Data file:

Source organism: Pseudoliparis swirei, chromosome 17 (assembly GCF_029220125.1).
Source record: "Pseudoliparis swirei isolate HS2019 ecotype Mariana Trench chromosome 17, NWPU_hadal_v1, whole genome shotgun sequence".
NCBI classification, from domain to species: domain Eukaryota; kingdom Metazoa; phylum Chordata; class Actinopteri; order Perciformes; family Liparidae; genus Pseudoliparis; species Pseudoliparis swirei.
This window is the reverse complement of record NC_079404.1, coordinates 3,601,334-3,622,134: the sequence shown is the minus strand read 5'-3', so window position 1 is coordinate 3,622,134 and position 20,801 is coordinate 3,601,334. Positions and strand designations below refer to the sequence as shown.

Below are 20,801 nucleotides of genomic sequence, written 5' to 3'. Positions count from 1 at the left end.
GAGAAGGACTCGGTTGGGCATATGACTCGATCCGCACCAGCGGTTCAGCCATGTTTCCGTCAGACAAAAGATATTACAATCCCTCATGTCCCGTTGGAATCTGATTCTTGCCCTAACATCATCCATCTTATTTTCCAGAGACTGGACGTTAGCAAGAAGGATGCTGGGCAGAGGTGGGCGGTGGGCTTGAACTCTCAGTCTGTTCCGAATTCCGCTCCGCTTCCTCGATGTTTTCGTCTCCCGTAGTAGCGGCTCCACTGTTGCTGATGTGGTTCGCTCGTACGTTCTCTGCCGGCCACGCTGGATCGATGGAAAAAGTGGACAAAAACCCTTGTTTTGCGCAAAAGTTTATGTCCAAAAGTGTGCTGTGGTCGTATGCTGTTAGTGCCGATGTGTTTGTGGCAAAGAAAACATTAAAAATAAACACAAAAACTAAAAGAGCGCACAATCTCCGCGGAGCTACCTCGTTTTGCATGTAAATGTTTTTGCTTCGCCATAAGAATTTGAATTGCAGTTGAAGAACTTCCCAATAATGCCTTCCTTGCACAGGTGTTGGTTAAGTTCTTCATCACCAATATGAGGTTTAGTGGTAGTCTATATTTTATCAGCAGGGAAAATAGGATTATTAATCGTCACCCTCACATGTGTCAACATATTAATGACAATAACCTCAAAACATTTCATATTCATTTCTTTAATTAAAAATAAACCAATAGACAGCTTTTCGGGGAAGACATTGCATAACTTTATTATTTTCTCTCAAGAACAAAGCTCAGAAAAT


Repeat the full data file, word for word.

Source organism: Pseudoliparis swirei, chromosome 17 (assembly GCF_029220125.1).
Source record: "Pseudoliparis swirei isolate HS2019 ecotype Mariana Trench chromosome 17, NWPU_hadal_v1, whole genome shotgun sequence".
NCBI classification, from domain to species: domain Eukaryota; kingdom Metazoa; phylum Chordata; class Actinopteri; order Perciformes; family Liparidae; genus Pseudoliparis; species Pseudoliparis swirei.
This window is the reverse complement of record NC_079404.1, coordinates 3,601,334-3,622,134: the sequence shown is the minus strand read 5'-3', so window position 1 is coordinate 3,622,134 and position 20,801 is coordinate 3,601,334. Positions and strand designations below refer to the sequence as shown.

Below are 20,801 nucleotides of genomic sequence, written 5' to 3'. Positions count from 1 at the left end.
GAGAAGGACTCGGTTGGGCATATGACTCGATCCGCACCAGCGGTTCAGCCATGTTTCCGTCAGACAAAAGATATTACAATCCCTCATGTCCCGTTGGAATCTGATTCTTGCCCTAACATCATCCATCTTATTTTCCAGAGACTGGACGTTAGCAAGAAGGATGCTGGGCAGAGGTGGGCGGTGGGCTTGAACTCTCAGTCTGTTCCGAATTCCGCTCCGCTTCCTCGATGTTTTCGTCTCCCGTAGTAGCGGCTCCACTGTTGCTGATGTGGTTCGCTCGTACGTTCTCTGCCGGCCACGCTGGATCGATGGAAAAAGTGGACAAAAACCCTTGTTTTGCGCAAAAGTTTATGTCCAAAAGTGTGCTGTGGTCGTATGCTGTTAGTGCCGATGTGTTTGTGGCAAAGAAAACATTAAAAATAAACACAAAAACTAAAAGAGCGCACAATCTCCGCGGAGCTACCTCGTTTTGCATGTAAATGTTTTTGCTTCGCCATAAGAATTTGAATTGCAGTTGAAGAACTTCCCAATAATGCCTTCCTTGCACAGGTGTTGGTTAAGTTCTTCATCACCAATATGAGGTTTAGTGGTAGTCTATATTTTATCAGCAGGGAAAATAGGATTATTAATCGTCACCCTCACATGTGTCAACATATTAATGACAATAACCTCAAAACATTTCATATTCATTTCTTTAATTAAAAATAAACCAATAGACAGCTTTTCGGGGAAGACATTGCATAACTTTATTATTTTCTCTCAAGAACAAAGCTCAGAAAAT